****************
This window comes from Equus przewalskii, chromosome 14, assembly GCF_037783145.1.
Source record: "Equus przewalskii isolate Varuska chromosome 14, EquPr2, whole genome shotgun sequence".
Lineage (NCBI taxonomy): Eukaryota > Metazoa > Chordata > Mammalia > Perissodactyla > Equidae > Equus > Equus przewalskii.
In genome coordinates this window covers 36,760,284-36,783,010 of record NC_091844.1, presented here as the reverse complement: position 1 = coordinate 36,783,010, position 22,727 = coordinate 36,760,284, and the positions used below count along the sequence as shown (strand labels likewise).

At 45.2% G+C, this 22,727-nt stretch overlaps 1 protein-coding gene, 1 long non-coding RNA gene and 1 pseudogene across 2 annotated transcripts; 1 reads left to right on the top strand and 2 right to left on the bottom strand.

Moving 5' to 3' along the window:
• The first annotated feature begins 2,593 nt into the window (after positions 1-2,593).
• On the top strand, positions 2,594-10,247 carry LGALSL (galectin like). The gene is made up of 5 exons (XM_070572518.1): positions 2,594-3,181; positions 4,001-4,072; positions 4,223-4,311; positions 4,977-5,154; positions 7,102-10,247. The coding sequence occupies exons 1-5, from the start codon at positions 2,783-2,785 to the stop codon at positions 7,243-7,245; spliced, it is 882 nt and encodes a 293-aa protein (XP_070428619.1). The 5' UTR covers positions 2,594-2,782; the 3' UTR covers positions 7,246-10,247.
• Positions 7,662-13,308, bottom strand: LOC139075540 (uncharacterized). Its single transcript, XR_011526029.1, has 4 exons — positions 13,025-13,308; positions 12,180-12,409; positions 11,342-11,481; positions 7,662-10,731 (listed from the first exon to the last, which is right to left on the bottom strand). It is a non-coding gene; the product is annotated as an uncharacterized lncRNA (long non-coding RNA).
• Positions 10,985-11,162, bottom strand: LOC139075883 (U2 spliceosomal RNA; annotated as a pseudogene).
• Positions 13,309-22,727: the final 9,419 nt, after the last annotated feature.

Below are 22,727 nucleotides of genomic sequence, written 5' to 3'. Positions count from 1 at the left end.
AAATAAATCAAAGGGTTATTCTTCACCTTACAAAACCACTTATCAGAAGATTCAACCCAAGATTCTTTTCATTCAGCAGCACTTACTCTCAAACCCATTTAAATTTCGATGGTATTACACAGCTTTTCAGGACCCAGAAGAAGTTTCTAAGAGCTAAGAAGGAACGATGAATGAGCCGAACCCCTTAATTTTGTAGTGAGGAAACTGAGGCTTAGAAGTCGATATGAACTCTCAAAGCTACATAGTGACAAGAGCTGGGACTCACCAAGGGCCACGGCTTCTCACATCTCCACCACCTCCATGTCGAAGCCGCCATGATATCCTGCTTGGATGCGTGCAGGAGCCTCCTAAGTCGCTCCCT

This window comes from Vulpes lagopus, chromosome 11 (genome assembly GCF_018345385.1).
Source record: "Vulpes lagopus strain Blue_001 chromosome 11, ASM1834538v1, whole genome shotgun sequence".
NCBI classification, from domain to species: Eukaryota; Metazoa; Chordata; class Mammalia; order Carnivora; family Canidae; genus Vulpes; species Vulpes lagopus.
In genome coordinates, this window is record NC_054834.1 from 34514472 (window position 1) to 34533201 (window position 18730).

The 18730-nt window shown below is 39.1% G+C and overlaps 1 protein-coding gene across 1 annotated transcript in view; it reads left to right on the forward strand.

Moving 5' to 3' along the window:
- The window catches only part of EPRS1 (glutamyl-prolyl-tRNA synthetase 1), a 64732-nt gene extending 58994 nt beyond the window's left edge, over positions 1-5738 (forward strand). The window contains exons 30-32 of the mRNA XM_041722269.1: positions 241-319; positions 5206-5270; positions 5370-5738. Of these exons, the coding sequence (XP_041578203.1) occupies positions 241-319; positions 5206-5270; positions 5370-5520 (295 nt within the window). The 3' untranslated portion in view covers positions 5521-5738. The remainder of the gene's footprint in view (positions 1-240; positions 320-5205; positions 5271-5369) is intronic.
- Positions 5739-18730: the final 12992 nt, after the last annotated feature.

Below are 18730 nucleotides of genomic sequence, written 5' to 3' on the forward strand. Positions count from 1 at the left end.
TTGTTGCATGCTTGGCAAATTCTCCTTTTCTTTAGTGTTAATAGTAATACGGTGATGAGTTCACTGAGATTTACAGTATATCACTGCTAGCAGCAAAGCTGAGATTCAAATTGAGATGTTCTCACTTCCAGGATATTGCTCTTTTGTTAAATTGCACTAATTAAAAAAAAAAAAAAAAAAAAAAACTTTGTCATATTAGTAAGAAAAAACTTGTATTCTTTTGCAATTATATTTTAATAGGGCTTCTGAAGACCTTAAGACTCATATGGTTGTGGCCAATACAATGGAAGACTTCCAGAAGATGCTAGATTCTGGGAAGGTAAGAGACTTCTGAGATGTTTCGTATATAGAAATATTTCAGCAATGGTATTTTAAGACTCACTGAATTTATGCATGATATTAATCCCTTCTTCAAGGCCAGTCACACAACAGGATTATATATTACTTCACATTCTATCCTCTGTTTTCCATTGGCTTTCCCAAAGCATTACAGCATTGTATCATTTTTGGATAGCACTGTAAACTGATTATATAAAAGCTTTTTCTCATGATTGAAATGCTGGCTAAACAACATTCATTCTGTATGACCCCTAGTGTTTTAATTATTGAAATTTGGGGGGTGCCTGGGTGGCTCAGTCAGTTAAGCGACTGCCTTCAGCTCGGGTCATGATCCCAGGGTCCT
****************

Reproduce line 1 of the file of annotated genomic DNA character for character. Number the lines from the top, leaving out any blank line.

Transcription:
This window comes from Equus przewalskii, chromosome 14, assembly GCF_037783145.1.